The first of a four-part series of community conversations known as Conversations on Race & Reconciliation was held in Pottorf Hall on Monday. The goal of the series is the develop a safe space for community members to discuss race relations in Manhattan.
Six Manhattan residents served as panelists who shared their diverse stories about specific connections to the community. Their stories featured elements of their experience and anecdotes of their lives in the city of Manhattan.
The panelists included Jonathan Mertz, event supervisor at the Flint Hills Discovery Center; Tareque Nasser, associate professor of Finance at Kansas State; and Cathy Austin, who emigrated to the United States from the Philippines four years ago. U.S. Army veteran Kaleb James, Linnetta Hill, lifetime resident of Manhattan with family roots in the founding in Manhattan, and Manhattan High School Spanish teacher Carmen Elizabeth Wilson were also panelists.
Each member shared different stories of connection to the community that varied from life growing up in Manhattan and diverse experiences of moving to Manhattan.
Once panelists were done sharing personal testimonies, audience members were randomly assigned to sit at tables with other members, to participate in small group discussions that were facilitated by an appointed group member.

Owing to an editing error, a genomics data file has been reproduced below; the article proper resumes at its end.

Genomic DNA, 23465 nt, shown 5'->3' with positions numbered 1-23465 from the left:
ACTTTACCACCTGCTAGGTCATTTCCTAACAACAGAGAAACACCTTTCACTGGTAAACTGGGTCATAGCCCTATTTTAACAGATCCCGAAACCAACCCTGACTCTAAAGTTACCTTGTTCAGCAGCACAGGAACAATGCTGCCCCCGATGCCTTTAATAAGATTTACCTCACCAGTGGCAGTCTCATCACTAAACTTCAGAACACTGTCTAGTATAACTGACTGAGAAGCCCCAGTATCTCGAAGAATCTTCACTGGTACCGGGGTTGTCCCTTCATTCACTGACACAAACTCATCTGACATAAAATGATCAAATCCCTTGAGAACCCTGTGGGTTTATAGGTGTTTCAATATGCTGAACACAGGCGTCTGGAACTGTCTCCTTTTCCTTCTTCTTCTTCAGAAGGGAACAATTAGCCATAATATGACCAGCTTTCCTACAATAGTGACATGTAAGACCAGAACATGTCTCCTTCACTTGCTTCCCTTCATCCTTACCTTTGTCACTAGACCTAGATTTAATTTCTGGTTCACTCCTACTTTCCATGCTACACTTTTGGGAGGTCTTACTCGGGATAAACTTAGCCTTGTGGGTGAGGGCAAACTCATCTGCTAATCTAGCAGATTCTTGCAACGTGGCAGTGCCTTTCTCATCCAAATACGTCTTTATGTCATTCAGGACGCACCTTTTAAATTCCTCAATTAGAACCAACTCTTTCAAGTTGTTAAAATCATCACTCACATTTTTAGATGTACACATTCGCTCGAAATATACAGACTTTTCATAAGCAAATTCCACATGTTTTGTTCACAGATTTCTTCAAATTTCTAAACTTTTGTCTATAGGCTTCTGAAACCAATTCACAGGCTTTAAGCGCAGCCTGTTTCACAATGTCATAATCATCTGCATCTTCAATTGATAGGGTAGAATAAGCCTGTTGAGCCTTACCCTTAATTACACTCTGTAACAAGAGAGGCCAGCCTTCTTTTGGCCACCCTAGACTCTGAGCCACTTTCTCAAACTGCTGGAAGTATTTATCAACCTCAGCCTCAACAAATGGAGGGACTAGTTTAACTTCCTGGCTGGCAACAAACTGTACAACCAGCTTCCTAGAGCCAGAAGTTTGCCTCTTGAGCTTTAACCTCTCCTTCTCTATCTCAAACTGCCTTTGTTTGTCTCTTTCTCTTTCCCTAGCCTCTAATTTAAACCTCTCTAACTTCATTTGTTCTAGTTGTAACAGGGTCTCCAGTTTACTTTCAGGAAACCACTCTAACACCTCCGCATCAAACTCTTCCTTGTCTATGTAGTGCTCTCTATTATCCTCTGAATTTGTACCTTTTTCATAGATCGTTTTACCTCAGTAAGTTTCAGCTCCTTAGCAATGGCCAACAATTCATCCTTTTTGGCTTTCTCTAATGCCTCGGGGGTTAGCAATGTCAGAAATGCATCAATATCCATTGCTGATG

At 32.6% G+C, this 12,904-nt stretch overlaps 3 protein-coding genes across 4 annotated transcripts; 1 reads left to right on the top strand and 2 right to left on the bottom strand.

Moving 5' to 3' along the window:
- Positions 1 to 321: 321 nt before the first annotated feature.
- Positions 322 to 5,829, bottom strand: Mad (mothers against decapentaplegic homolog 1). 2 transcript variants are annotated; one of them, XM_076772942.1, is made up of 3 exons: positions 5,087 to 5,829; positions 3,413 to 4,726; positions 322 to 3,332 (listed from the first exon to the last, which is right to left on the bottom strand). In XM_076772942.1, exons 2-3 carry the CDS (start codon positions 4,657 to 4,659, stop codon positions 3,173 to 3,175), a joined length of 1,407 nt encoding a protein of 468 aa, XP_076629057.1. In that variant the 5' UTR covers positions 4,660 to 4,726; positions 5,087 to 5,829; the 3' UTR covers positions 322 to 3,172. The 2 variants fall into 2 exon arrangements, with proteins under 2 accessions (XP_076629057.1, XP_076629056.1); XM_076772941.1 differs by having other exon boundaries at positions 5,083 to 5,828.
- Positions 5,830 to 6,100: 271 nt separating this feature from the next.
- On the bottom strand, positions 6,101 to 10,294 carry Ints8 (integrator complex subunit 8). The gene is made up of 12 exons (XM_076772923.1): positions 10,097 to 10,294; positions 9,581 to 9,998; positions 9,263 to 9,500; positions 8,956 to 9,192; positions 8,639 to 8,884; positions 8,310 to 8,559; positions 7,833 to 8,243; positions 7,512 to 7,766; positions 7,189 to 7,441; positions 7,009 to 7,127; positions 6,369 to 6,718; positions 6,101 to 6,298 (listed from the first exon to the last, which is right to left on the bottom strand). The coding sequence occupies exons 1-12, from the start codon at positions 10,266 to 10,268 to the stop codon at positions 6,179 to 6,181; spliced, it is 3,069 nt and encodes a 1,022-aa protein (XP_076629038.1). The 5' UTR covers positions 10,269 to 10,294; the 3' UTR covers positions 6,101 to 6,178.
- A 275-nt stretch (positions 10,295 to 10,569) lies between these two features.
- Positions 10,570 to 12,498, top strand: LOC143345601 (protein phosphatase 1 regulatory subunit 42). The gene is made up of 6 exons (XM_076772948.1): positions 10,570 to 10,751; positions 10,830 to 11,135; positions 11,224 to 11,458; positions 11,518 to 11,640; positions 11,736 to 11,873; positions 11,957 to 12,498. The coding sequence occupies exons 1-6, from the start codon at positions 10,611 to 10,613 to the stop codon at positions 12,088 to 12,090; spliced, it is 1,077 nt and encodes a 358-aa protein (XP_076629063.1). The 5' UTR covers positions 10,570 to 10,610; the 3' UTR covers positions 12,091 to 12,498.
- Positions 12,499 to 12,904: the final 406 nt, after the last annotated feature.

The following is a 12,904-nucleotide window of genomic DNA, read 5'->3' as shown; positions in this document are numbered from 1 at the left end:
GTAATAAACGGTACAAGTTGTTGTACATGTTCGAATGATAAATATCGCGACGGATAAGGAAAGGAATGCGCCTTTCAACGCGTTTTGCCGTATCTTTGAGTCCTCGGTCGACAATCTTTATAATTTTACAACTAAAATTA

Ben Deaver, a facilitator for small group discussions, came to Manhattan in 1999 as a freshman at Kansas State. Originally from Kansas City, Kansas, Deaver said he came from a diverse high school, where he played basketball and was the only white male on the team. His first thought about Manhattan was that it was more of a culture shock.
“[I was] struck by what I would perceive as the lack of diversity — I had to seek out diversity as my first exposure to Manhattan,” Deaver said.
Christian Bishop was part of a small group discussion and discussed what it was like growing up African American in Manhattan.
“Since I was two I have lived here, we moved from Lawrence,” Bishop said. “I grew up in the military community even though we weren’t directly in the military. … I never really experienced discrimination, both my parents are African American, my mom is very light skin, so I have always been thought of as the black-white girl because of how I speak, how my hair is kind of naturally straight and everything. … It kind of helped growing up because I could kind of fit in both groups.”
As Bishop got older, that experience changed.
“[I] understand what it was to be a ‘white girl,’ now when I get sassy or voice my opinion most people think and say ‘Oh she’s getting black on us’ or ‘That’s the black Christian coming out,'” Bishop said.
The next meeting in the series is scheduled for Sept. 14.